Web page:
Off we go to the buffet-wish us luck!
Monday, May 30, 2011
Off we go to the buffet-wish us luck!
Friday, May 27, 2011
It's that time of year again, it's the annual walk to help support our state's American Lung Association. We have participated in the walk for several years now. In fact, I called my state American Lung Association office to ask how to get involved in helping other people with other people, this is one of the ways I can help. We form a team and help raise funds for asthma research and programs. I've also been involved with several committees that needed input from people with asthma or parents of kids with asthma.
Our state chapter has a lot of information about tobacco, asthma, clean air, lung disease and even influenza. They also have programs they offer statewide, one is Open Airways, which is a FREE six week set of classes that teach kids how to manage their asthma. It's taught in schools once a week, (each class is about 45 minutes) and it has been shown that kids who take it miss less school days and have fewer emergency rooms visits.
Camp Wyatt is a summer camp specifically for kids who have asthma. It's always a worry to have the kids spend the night (or week) away from home, but Camp Wyatt has 'round the clock medical supervision. So kids that might not be able to go to camp because of worries with asthma have a safe place to go.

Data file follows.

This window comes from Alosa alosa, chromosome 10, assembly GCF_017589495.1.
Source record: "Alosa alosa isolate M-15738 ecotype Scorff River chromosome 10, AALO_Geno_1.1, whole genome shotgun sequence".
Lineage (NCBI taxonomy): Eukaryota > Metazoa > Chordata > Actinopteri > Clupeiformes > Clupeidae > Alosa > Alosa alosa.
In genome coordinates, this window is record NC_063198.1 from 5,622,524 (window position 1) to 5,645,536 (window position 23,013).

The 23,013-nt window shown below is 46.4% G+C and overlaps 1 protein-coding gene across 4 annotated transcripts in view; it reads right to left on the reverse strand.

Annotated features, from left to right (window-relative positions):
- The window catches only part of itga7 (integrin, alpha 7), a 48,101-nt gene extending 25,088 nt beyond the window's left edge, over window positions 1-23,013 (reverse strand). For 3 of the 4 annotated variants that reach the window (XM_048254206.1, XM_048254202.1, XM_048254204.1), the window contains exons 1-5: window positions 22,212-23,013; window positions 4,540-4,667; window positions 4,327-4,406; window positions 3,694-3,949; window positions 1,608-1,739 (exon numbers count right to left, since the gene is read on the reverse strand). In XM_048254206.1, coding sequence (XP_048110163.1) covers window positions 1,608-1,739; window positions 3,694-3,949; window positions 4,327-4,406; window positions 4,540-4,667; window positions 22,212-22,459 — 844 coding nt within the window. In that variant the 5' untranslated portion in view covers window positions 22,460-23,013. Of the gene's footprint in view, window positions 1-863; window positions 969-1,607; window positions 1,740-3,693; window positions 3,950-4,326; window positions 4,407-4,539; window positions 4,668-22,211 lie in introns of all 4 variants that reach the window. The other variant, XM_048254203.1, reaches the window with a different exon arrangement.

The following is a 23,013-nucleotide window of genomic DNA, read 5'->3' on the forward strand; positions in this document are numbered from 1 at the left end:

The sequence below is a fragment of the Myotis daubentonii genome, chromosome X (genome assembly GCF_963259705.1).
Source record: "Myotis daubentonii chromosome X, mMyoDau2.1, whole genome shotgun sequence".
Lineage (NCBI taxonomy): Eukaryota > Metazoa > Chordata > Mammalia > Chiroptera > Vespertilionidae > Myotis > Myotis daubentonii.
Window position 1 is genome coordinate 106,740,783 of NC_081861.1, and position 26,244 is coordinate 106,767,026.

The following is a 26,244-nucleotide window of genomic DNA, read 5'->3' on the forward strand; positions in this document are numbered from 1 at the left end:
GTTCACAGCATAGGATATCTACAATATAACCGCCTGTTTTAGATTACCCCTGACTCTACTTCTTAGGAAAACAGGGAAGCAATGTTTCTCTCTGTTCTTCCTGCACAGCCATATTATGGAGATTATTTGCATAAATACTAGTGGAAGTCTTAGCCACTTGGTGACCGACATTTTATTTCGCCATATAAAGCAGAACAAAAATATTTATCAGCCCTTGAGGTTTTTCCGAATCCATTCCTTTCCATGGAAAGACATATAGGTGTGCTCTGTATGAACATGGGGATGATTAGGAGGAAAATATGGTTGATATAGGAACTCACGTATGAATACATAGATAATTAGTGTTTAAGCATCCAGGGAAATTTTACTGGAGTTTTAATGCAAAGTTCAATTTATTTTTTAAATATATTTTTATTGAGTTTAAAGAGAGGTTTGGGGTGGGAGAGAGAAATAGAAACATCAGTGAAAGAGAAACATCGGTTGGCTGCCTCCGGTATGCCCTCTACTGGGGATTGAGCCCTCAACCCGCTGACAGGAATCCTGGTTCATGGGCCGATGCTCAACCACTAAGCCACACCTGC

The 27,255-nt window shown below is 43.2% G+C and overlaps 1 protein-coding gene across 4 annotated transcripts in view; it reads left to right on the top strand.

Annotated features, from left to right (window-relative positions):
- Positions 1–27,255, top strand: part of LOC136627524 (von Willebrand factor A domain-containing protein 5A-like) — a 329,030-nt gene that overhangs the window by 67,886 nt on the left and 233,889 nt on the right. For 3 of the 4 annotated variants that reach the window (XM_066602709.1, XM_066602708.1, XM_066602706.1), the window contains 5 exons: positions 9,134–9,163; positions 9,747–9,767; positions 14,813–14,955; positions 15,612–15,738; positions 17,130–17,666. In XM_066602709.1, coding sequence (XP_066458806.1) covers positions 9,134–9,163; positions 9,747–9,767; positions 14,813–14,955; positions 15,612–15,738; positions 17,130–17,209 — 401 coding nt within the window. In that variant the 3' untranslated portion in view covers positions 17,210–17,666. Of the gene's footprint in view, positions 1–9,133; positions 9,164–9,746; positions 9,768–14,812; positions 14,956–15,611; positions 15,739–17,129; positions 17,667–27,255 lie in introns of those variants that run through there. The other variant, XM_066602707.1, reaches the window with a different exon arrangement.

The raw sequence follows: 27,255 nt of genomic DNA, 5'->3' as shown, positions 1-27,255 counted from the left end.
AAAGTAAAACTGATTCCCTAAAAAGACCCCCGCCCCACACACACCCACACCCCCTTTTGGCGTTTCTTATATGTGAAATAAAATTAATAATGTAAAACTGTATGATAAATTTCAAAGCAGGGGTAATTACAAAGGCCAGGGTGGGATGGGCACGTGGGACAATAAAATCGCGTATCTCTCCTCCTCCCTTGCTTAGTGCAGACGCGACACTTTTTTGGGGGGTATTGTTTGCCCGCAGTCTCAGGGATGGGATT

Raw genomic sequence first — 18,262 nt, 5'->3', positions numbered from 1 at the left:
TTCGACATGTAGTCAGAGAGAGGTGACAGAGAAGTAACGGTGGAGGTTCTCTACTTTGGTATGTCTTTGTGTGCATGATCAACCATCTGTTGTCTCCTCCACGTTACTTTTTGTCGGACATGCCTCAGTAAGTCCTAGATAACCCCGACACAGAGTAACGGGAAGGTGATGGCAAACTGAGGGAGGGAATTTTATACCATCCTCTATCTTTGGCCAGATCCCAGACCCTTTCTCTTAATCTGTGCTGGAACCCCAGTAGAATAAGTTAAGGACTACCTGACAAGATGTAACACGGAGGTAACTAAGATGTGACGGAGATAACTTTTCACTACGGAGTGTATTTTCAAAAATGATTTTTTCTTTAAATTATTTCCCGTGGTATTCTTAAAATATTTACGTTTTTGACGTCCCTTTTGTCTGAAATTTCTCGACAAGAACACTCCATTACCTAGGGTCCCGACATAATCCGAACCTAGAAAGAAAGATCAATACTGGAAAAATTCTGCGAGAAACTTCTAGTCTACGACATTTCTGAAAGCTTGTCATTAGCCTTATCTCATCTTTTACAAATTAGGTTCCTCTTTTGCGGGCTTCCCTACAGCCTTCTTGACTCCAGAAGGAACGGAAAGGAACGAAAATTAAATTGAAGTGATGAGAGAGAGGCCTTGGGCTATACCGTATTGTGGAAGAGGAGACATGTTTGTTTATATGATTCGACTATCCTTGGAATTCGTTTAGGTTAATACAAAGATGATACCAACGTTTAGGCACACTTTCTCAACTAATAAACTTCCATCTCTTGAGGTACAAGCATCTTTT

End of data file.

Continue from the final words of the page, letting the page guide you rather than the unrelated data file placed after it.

It's always nice to meet other parents at the Fight for Air walk, you can share stories or frustrations. It makes me feel better to know we're all in the same boat when it comes to dealing with asthma for ourself or our kids.
So check out your state's American Lung Association website and see what they can offer. The Open Airways classes are wonderful (I have even taught them in my area) but we have yet to experience Camp Wyatt, my kids are a little shy. Here's the link to the walk in our area-
Wednesday, May 25, 2011
Monday, May 23, 2011
Lowe's "Zero Voc" paint
Friday, May 20, 2011
Did you know that strong emotions can be an asthma triggers?
Me neither! But I found out this week that it is a trigger!
Allergy and Asthma Foundation of America list many triggers for asthma. Here's the part where they talk about strong emotions:
Feeling and Expressing Strong Emotions